Lily Fish is a marvel - a protean, highly physical performer. She tells tales illustrated by the tiniest but clearest gestures, her hands like minimal puppets. With her buzz cut hair, she brings to mind Falconetti in Dreyer’s The Passion of Joan of Arc, but then, with her mobile face, she becomes a rather blundering Old Testament God at the dawn of creation. Then she’s God’s ‘mistake’, Lilith, made like Adam from the primeval mud. Later, in total contrast, an unhappy romantic wondering why love has failed. Then she jumps on a box and becomes a toothy, goofy stand-up comedian with a curiously rural-sideshow-for-the-gullible feel. Moments later, she’s a seductive Salome (Lilith reborn – Lilith never went away) and a terrified John the Baptist – terrified more of Woman than of Death.
Ms Fish uses all the La Mama space: the stair rails are prison bars and a strip club pole, and she even at one point perches on a window sill – and that is like being crucified. Not only does she do all this – in ways that are frightening, hilarious, knowing, tender and riveting – she has woven the poetic, mythic, allusive monologue that runs for over an hour. And she delivers it with a force and conviction that has the audience totally focussed on the solitary figure on stage. At the end, as she takes her bow, we glimpse what seems to be shy person who has shown great courage in putting herself on that stage – and is somewhat amazed that we got it, and at the applause we give in return.
In this, Ms Fish has been ably assisted by director Andrew Gray – even if all he did was to supply reassurance and expert feedback on movement, emphasis, timing and clarity. The stage is draped in multi-coloured wools of varying lengths and thicknesses – metaphor and metaphoric set dressing – designed by Melanie Liertz – who has also designed Ms Fish’s very adaptable costume: a simple dress, a cloak, a spieler’s coat, a shroud, an ‘Eastern’ houri’s dance costume… Bronwyn Pringle’s lighting and projections, and Baz Thomas’ sound design work perfectly – seamlessly integrating with story and performance, weaving together the abrupt changes in persona and style.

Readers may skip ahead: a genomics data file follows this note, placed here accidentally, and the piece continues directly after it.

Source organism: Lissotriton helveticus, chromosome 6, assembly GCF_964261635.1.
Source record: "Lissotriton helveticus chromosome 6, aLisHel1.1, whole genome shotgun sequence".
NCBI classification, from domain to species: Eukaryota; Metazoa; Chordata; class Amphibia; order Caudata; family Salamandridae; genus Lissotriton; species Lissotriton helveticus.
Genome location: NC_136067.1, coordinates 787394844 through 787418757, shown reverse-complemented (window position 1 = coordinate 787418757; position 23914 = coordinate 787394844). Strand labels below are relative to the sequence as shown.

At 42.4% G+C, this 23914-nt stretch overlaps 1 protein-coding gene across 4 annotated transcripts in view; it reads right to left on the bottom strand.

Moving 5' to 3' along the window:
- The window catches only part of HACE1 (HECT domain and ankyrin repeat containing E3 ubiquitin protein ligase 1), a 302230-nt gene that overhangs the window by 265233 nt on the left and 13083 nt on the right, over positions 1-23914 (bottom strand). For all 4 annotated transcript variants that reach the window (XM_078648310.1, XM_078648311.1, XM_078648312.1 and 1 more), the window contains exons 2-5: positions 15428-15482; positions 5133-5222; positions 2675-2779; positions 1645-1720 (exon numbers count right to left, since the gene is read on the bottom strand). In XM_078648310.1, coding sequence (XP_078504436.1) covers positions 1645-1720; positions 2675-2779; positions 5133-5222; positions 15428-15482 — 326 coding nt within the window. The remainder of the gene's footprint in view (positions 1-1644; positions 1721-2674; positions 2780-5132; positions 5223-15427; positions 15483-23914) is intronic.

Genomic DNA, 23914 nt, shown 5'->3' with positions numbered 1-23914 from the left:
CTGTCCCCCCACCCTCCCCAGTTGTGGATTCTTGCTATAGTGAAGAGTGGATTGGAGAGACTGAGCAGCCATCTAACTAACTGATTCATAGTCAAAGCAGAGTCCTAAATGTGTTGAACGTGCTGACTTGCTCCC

The most naturalistic, ‘real world’ sequences are when Ms Fish is a ‘modern’ woman – an illuminating reversal of fierce Lilith and vengeful Salome. A woman flattered to be chosen by a man, giving all and then (inevitably we feel) disappointed, heartbroken and withdrawing when romantic expectations or needsaren’t met. Ms Fish’s transformation here into a yearning, vulnerable, sensual woman makes for an unsettling contrast with the rest by its eroticism and truth.
All right, you might complain that this show isn’t too relaxing. It’s not: it’s hard work; concentration is required. You might anxiously wonder, at the show’s start, with its highly compressed prose poem language, directed straight to the audience – like a prophet’s thunder - ‘Is the whole show going to be like this?’ But it isn’t. You get inside it, so to speak.
Yes, a certain familiarity with the myths of Lilith, Adam and Eve, as well as the tale of Herod, Herodias, Salome and John the Baptist is necessary to understand and appreciate the gist and force of Ms Fish’s argument – and it is an argument. It is an argument about male and female and the war between them, aggravated by the struggle for dominance, by the moulding force of myth and legend, by misogyny, fear, rage and revenge. You might also carp at the avowedly feminist import, but that’s unlikely: Ms Fish is too absorbing, too funny and entertaining, and her feminism so intriguingly original that you are just swept along.
Yet again, La Mama presents something risky, imaginative and fresh. Do support this show and the theatre.